A total of 48 Sprague-Dawley male rats (7 weeks old), weighing between 150 g and 200 g, were obtained from South African Vaccine Producers (SAVP; Johannesburg, South Africa). The study was carried out using single gender as a way of reducing variation. During the experiment, the rats were kept in separate cages (2 per cage) under a controlled temperature of ±22 °C, and humidity at ±50% in a light and dark cycle of 12 h. The rats were fed with a conventional rodent diet and water, available ad libitum for the duration of the study. Rats were provided with enrichment including wooden sticks for gnawing, tissues and egg containers. All enrichment items and cages, water bottles and bedding were sterilised before use. Rats were acclimatised and closely monitored under laboratory conditions for five days prior to treatment.

Study design

The Sprague-Dawley rats were randomly divided into six groups of eight animals each (n = 8): Group A (healthy control, did not receive any treatment). Group B (negative control, received 25% propylene glycol), Group C (positive control, received curcumin dissolved in 25% propylene glycol (10 mg/kg body weight). The dose of curcumin was selected based upon previous studies where the dosage produced a marked hepatoprotective effects against aflatoxin B1 (Poapolathep et al. 2015). Group D, E and F rats were treated with 100 mg/kg, 200 mg/kg and 300 mg/kg body weight per day of MLEMC, respectively. The doses of the plant extracts were in line with those reported in literature (Sathya, Kokilavani & Ananta 2012). All treatments were administered once a day by oral gavage in the morning for 7 consecutive days. On day 8, all treated rats were administered 1 mg/kg b.w of AFB1 (Zarev et al. 2020), dissolved in reverse osmosis water by oral gavage, except the healthy control group. After three days, rats were sacrificed by using an isoflurane inhalation protocol for anaesthesia (Roustan, Perrin & Courbiere 2012).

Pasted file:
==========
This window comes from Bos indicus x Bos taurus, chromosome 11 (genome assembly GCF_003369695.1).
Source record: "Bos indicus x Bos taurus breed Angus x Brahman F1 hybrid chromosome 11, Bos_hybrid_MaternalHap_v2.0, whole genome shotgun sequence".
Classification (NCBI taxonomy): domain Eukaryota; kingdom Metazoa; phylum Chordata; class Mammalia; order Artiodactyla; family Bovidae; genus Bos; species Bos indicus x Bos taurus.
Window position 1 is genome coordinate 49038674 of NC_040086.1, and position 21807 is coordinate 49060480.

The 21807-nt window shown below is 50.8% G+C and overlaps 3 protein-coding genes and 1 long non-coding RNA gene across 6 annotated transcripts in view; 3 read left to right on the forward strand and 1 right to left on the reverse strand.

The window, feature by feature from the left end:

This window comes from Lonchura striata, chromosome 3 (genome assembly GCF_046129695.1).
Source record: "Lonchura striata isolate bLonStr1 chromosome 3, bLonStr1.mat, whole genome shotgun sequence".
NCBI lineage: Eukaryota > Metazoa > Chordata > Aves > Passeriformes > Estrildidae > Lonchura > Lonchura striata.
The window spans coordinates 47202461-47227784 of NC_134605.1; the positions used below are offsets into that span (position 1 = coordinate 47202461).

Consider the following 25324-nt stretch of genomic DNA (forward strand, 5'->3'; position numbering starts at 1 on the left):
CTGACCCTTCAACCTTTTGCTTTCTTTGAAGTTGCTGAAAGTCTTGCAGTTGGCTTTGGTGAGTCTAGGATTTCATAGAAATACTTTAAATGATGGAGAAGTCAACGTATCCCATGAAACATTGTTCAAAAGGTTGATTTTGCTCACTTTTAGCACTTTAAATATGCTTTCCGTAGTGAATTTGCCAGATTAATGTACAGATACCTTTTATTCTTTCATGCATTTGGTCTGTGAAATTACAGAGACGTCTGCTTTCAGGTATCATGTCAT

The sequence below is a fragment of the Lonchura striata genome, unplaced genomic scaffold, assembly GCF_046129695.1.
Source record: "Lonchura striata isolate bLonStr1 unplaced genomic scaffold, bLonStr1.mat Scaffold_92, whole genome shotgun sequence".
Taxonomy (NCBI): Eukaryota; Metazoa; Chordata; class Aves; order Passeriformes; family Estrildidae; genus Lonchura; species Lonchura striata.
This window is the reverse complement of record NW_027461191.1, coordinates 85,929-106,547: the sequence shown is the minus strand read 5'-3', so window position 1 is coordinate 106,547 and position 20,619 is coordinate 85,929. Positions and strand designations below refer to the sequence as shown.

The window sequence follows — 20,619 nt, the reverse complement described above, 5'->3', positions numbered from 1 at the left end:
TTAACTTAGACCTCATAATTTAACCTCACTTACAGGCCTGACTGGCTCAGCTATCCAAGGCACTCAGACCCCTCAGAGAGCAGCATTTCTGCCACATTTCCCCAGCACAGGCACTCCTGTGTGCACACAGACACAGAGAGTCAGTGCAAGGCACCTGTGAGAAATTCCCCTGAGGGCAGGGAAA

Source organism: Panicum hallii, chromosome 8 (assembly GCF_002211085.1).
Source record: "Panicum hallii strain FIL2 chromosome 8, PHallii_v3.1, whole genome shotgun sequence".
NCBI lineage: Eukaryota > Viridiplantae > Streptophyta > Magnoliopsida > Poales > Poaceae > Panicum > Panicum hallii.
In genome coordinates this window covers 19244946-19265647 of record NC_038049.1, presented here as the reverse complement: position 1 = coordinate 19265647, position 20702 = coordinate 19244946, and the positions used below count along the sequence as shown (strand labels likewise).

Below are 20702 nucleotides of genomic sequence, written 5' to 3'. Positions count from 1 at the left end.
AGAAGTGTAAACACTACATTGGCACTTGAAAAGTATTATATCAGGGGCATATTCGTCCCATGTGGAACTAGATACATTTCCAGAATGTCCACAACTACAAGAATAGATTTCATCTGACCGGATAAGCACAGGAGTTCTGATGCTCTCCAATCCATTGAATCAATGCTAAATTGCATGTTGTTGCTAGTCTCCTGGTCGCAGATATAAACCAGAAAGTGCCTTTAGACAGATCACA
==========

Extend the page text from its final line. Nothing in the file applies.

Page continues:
Biochemical analysis

Blood samples were collected from the lateral tail vein from each rat on day 0 and by cardiac puncture on day 10 following anaesthesia with isoflurane prior to sacrifice for determination of serum biochemistry. The blood samples were centrifuged at 1500 × g, at 4 °C for 15 min and the serum was collected, then evaluated for serum enzyme level. Serum aspartate aminotransferase (AST), alanine aminotransferase (ALT), alkaline phosphatase (ALP), LDH and creatinine were measured using COBAS INTEGRA 400 kits from Roche following manufacturer’s instructions.

Histopathological studies